WASHINGTON — At least six Air Force and two Army generals face potentially career-ending punishment in the mishandling of U.S. nuclear warhead components, Defense Department officials said.
Military officials are expected to announce the disciplinary action today. At least two of the officers are three-star generals.
"It is extensive and it is severe," a senior Defense Department official said, speaking on condition of anonymity because the punishment had not yet been announced.
Acting Air Force Secretary Michael B. Donley and Air Force Chief of Staff Norton A. Schwartz will detail the disciplinary action and a job reshuffling at a news conference today.
In March, Air Force officials discovered that four electric fuses used to trigger nuclear missiles had been mistakenly shipped to Taiwan in 2006. The disclosure followed a 2007 incident in which six nuclear warheads were accidentally flown across the country strapped to the bottom of a B-52 bomber.
The errors prompted a wide-ranging investigation into Air Force oversight of the nuclear arsenal and triggered a shake-up of Air Force commanders. Donley and Schwartz were tapped by Defense Secretary Robert M. Gates after previous Air Force leaders were dismissed.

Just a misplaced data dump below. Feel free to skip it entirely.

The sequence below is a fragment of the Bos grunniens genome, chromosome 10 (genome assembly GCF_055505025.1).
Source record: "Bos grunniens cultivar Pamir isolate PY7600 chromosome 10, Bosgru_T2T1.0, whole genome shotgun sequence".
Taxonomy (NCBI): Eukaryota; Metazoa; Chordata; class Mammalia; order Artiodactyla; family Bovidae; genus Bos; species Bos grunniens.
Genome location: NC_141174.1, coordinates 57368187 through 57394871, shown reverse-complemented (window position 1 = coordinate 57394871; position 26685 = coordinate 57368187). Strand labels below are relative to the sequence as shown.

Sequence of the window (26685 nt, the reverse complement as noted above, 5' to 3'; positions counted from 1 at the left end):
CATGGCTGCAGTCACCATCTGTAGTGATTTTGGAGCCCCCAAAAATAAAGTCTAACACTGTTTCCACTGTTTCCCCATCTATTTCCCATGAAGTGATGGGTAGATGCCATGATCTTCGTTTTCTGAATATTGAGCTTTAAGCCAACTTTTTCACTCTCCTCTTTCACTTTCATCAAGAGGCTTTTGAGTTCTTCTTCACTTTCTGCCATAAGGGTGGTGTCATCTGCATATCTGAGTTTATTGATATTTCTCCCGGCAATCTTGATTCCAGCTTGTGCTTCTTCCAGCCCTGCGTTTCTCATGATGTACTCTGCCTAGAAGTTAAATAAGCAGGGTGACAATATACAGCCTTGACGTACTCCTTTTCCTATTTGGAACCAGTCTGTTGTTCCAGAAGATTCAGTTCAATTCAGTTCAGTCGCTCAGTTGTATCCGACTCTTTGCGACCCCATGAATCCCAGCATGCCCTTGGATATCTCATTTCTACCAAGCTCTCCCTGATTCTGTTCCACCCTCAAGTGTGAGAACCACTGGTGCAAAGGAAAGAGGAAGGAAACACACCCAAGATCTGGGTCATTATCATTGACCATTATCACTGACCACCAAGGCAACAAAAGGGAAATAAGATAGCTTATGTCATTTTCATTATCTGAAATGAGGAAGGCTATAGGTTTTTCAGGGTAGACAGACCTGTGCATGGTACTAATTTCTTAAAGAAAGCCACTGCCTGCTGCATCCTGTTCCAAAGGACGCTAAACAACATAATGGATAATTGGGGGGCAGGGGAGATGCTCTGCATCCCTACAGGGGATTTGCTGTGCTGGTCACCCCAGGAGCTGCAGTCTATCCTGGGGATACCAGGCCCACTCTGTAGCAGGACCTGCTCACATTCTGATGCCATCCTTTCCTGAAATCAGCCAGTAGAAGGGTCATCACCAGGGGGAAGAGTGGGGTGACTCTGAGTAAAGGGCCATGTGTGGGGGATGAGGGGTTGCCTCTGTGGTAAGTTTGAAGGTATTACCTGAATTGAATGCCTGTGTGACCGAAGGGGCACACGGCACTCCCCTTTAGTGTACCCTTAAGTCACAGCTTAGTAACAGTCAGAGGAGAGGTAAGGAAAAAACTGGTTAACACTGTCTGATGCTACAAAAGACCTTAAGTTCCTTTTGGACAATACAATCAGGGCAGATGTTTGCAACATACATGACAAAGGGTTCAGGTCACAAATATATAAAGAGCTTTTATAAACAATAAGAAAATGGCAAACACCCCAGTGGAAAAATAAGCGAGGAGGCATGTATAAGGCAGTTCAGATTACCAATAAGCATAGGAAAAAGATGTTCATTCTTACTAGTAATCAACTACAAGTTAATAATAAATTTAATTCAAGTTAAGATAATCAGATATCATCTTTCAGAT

Although the expected punishment is considered severe, another Defense Department official said demotions were unlikely. Instead, officers will receive letters of reprimand that could effectively end their careers and force them to retire.
Army officers were implicated because the nuclear fuses were shipped from an Air Force base to a Defense Logistics Agency warehouse. The agency is primarily overseen by Army officers.
Air Force officials met this week to discuss reforms and other proposals to improve nuclear oversight. Donley and Schwartz are expected to outline some of those steps today.
Some officers think the Air Force is being unfairly singled out. One Defense Department official with experience on nuclear oversight said the Navy also had made mistakes, including the disclosure last month of a radioactive leak from a nuclear submarine near Japan.
"This looks like a gross double standard," the official said, speaking on condition of anonymity.
This month, a task force led by James R. Schlesinger, a former Defense secretary, recommended that the Air Force reorganize its Space Command to take charge of nuclear oversight.
A second Schlesinger report, taking a broader look at the Defense Department's nuclear oversight, is expected within two months.